September In The Loft
September is the month where fanciers enjoy the fruits of their hard work they have put in. It is the month where young birds are evaluated from the past breeding season. This is the time where the quality of the previous year’s pairings will be assessed. Most fanciers beat their heart fast as to finding out if they have bred that “special bird” or discovered a “special pair.” What keeps many people in the sport is the thrill of the possibilities and the way it provides pleasure.
Birds should have the proper training and feeding. There was this champion young-bird fancier who had experience with this field for several decades. This person developed a theory that pigeons seem to revolve in cycles in three weeks. He observed that his top clock birds took three weeks of intense training in order to be in condition and give good performances.
The other part of the cycle was that these birds would go on slack for about three weeks before their having outstanding results. Many established fanciers find that there is a direct relationship with the “three week rule.”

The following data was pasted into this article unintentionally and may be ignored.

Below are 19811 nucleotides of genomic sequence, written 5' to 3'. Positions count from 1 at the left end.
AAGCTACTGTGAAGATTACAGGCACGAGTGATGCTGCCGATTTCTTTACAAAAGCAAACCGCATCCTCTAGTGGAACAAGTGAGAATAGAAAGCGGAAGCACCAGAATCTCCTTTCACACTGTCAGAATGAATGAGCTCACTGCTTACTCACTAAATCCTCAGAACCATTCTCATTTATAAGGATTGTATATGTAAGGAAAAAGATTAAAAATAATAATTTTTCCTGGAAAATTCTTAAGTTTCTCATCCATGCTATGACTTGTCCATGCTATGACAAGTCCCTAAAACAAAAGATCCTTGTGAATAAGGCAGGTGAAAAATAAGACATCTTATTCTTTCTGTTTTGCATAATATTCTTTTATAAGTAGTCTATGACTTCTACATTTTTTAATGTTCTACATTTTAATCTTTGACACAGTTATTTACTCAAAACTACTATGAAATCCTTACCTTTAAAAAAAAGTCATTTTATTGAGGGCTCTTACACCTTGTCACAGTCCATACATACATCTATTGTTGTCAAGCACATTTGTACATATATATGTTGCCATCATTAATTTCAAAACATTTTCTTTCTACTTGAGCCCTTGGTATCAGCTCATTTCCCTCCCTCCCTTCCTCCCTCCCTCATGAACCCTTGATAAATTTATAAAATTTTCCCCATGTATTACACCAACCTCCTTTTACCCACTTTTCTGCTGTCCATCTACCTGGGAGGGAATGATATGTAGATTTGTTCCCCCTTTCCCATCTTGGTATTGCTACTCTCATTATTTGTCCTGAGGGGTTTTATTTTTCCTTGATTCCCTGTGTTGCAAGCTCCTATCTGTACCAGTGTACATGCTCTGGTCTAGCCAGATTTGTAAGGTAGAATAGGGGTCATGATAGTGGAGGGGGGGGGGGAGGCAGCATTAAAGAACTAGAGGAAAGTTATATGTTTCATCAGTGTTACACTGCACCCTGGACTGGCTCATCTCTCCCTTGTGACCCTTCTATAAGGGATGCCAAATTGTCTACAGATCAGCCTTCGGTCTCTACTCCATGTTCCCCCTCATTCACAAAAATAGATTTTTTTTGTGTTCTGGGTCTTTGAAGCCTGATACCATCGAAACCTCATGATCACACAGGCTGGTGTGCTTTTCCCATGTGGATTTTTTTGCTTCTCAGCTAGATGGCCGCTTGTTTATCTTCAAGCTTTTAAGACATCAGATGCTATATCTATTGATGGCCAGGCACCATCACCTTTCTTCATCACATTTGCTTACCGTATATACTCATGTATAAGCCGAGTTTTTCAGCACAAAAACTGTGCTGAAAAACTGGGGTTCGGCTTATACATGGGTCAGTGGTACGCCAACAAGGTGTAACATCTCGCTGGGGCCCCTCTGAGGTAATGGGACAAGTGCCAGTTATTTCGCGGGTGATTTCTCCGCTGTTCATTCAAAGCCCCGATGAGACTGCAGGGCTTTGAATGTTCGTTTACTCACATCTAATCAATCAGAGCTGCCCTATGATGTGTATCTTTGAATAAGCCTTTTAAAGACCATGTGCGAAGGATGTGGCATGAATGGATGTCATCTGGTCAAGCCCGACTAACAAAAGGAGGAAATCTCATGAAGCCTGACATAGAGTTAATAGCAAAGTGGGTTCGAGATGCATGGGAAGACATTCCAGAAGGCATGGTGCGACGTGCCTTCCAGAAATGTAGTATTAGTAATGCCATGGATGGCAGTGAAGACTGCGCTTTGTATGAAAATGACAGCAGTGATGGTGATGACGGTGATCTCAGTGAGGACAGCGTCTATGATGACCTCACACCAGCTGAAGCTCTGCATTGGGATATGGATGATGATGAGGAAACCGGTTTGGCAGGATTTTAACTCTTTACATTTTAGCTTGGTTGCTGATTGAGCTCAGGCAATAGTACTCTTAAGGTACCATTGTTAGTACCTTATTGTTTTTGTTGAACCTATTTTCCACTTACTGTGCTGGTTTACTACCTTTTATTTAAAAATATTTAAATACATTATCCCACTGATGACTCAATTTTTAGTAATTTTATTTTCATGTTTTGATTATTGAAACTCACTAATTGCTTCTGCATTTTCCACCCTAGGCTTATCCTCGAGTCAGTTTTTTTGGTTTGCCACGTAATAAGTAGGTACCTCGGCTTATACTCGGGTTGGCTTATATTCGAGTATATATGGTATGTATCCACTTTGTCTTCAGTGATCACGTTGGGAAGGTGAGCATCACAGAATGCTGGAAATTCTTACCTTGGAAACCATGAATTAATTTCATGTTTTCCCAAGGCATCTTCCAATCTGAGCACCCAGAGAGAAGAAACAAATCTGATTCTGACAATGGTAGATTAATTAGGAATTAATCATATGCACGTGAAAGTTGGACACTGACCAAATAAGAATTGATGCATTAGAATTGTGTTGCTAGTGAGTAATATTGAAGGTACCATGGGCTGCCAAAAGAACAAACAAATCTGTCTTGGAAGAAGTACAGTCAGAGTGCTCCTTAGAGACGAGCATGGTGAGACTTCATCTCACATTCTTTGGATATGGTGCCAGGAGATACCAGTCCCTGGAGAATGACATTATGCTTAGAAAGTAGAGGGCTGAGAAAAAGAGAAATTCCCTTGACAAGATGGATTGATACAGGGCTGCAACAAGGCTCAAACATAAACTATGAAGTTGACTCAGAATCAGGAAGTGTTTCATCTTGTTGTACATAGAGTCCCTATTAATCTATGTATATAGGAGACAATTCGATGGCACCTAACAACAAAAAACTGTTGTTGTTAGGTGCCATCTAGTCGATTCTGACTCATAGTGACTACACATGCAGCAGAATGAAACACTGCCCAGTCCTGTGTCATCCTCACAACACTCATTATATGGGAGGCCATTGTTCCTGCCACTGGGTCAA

There are birds that fly week in and week out and they have outstanding results. However, these birds are rare and there are exceptions to the rule. Most birds provide one or two three good performances with less than magnificent results for the rest of the racing season.
There are ways on how to check whether birds are in top condition. One way is by measuring the blood-oxygen-ratio. A fancier can know whether these birds are in the best condition to offer their best performance. This will also save these best racers and help them rest if they are not in their best condition.
There are trainers that are into super-hard training of birds while there are those who are not. Training is relative to everyone. Hard training has never failed in producing winning results.
Here are some ideas for training.
There is truth that birds come into form over a three-week period and remain in form for three weeks. A successful training regimen would begin like this: Young birds should be handled by training at a distance without stressing them too hard. This will enable your team of birds that has not flock flying around the loft very well.
If your birds are training around the loft and they have been routed as far as three or more miles from home, it is possible to train your birds a little farther out.
The distance to start does not matter if it is one mile or ten miles. This does not matter as long as the birds feel comfortable and are capable of handling the task that you give them. Pigeons should have their confidence boost up as they move fast compared to those who have some doubts as to where they are. Daily training can actually boost the confidence of birds.
It is natural to take birds to longer distances. Although there are people who bring their birds to the first race station prior to a race, it does not mean that those who do not will lose ground to those who train super hard. Always remember the “three week rule.”